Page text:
Magic as Technology III: Fallout

One thing I touched on yesterday was the possibility of arcane fallout; the pollution and other hazards that might come with a world where magic serves the purpose of technology. A friend of mine, Angeline, wondered what fallout would mean in this kind of context – wild magic, some kind of harmful radiation, or something else?

From the standpoint of simple high fantasy, wild magic zones look like they might be a valid solution to the idea of what an arcane fallout area would look like: too much magic in too small a space makes magic go haywire. In practice, however, wild magic tends to be little more than a nuisance. Yes, your spells go awry in strange ways that may or may not turn out hilarious, and there may be amusing side effects, but it lacks something important. Fallout from magic is dangerous, while wild magic tends to just be  odd.

A damaging field might be a better match, but it only holds true if you want to make a fast and dirty hazard to keep players from taking advantage of your magic system. It’s fine to have some like this, but to drive the point home that magic as a whole is useful but needs to be kept controlled, much like we need to control the impact on our societies of technology with potential health risks, you need something more complex.

For the purposes of this post, I’m going to be using the breakdown of magic that will likely be the most familiar to people: the schools of magic from the D20 system. This should give everyone some ideas on how to expand the forms of magic in their favorite system to account for areas of magical pollution and fallout from arcane disasters.

Evocation is where I’ll start, because it’s the favorite school of most PCs; flashy spells of destruction are the evoker’s specialty. Arcane fallout from this school is going to be painful – contaminated areas might manifest bubbling pools of liquid energy and clouds of elemental power that drift on the breeze, laying waste to anything they cross. You’re not going to be able to miss one of these areas, as much of it will be blasted and ruined by the radiant magic. Things that live here will have resistances and immunities to the damage types involved, and you’re likely to get mutant critters that can channel those powers. Nothing like a swarm of fire-breathing squirrels or an alligator that generates a damaging field of electricity, right? You might find PCs venturing into it after those pools of liquid energy and other exotic phenomena to experiment on.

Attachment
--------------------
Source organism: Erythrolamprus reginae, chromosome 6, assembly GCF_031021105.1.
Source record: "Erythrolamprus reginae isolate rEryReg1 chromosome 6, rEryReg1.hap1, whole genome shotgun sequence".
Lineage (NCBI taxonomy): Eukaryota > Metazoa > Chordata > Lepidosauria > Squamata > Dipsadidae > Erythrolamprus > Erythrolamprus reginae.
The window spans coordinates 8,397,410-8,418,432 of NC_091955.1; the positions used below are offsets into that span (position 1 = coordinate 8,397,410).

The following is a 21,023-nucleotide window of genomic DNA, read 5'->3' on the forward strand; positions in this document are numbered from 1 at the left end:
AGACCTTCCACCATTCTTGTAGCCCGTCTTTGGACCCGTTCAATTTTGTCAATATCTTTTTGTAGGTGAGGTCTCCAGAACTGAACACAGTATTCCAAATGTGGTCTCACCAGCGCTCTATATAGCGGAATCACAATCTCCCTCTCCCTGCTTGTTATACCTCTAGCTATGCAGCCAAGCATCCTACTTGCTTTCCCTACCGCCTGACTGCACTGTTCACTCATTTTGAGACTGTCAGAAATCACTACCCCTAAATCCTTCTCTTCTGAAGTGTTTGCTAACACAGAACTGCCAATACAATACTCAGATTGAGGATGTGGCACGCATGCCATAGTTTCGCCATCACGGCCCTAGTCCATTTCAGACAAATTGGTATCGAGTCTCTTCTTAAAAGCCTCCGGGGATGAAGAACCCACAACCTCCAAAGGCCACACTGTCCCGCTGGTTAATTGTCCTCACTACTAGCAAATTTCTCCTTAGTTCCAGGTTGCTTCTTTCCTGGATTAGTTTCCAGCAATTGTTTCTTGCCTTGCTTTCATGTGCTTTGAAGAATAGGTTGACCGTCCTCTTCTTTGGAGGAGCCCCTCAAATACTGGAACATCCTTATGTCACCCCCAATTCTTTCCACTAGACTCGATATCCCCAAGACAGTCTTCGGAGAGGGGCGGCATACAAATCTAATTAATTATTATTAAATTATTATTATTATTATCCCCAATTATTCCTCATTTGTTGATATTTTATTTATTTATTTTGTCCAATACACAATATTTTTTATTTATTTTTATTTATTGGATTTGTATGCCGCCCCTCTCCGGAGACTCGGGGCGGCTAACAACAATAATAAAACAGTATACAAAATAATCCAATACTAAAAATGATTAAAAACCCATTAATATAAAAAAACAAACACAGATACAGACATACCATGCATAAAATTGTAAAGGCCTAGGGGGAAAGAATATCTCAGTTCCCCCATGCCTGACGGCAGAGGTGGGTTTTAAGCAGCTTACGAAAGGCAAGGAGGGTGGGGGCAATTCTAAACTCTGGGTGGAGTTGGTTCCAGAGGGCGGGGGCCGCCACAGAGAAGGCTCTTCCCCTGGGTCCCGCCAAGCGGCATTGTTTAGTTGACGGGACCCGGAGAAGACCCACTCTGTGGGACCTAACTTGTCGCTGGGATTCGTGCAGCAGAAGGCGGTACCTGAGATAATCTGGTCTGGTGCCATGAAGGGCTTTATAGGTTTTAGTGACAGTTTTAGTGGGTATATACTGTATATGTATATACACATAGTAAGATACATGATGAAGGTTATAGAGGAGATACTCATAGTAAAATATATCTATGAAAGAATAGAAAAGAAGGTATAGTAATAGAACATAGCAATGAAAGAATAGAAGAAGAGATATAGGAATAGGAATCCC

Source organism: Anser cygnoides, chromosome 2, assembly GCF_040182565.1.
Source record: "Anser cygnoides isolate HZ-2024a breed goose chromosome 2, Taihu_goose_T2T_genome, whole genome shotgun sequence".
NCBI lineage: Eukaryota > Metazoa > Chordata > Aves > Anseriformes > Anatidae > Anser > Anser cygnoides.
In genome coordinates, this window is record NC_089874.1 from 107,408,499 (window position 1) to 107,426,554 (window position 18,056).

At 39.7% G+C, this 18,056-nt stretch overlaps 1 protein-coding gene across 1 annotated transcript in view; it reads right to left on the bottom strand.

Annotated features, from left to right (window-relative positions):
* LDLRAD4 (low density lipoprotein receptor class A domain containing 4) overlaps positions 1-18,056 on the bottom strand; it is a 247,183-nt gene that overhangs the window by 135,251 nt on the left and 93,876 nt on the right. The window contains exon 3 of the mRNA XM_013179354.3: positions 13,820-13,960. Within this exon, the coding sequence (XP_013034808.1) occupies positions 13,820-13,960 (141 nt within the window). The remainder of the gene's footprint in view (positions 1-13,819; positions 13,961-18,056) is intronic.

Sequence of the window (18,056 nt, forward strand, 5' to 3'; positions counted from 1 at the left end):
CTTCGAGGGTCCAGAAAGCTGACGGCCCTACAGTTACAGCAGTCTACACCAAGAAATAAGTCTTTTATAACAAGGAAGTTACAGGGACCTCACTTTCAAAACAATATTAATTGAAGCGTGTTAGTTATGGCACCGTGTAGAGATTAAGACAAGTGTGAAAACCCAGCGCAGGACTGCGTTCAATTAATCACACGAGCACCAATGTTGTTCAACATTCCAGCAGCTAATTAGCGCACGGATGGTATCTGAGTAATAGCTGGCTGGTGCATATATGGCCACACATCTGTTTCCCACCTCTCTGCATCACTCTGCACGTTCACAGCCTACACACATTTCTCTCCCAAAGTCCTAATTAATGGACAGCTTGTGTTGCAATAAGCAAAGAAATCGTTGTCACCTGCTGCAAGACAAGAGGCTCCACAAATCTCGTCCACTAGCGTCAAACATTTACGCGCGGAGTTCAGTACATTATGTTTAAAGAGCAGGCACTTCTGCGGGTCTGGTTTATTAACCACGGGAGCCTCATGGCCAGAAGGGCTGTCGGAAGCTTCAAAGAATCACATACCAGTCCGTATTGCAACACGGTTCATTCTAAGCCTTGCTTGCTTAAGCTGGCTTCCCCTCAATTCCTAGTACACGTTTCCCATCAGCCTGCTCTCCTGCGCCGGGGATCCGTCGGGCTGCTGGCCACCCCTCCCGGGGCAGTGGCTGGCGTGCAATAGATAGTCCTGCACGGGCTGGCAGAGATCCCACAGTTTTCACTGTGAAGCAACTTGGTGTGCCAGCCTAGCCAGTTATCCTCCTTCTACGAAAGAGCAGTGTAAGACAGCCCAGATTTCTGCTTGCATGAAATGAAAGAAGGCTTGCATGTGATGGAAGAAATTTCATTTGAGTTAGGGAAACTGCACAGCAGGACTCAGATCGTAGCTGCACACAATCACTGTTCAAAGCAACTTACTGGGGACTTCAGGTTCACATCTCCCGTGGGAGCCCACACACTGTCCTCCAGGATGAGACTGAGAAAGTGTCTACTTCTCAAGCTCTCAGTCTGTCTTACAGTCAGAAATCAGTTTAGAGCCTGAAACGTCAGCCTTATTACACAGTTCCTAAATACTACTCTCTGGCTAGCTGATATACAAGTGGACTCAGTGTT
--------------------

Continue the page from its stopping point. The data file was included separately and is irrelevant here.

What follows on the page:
Necromancy is the next one, because we all know how popular necromancers are as villains. A necromantic fallout zone is likely to manifest as a straight-up blight – the earth growing barren and anything living in the area slowly sickening and dying. Don’t expect those corpses to stay dead for long, though – the ambient necromantic energy will animate them and have them going through the motions of their lives like usual, just with a newfound desire to murder the living and drag their corpses back to be animated. This is probably one fallout zone that slowly expands; undead trees dropping seeds, skeletal squirrels hauling them to the edges and burying them, and the tainted seeds growing into more jagged and leafless trunks that push the boundaries a little farther. On the other hand, undead wood is probably great for building structures – it’ll crumble forever without actually collapsing, and isn’t likely to care of you cut it up, it’ll just keep repairing itself while crumbling away.

Transmutation is likely the strangest and most horrific of all the possible fallout results; the ground itself roils, everything that lives there melts and transforms, and if any place is going to be likely to give you cancer, it’s this one. Chaos beasts and gibbering mouthers move in because it feels comfortable, and it probably needs fenced off with powerful wards to keep it from casually spreading. Even though you can almost certainly find exotic materials here found literally nowhere else in the world, there’s the question of how much you want to risk getting eaten by a mouth appearing underfoot.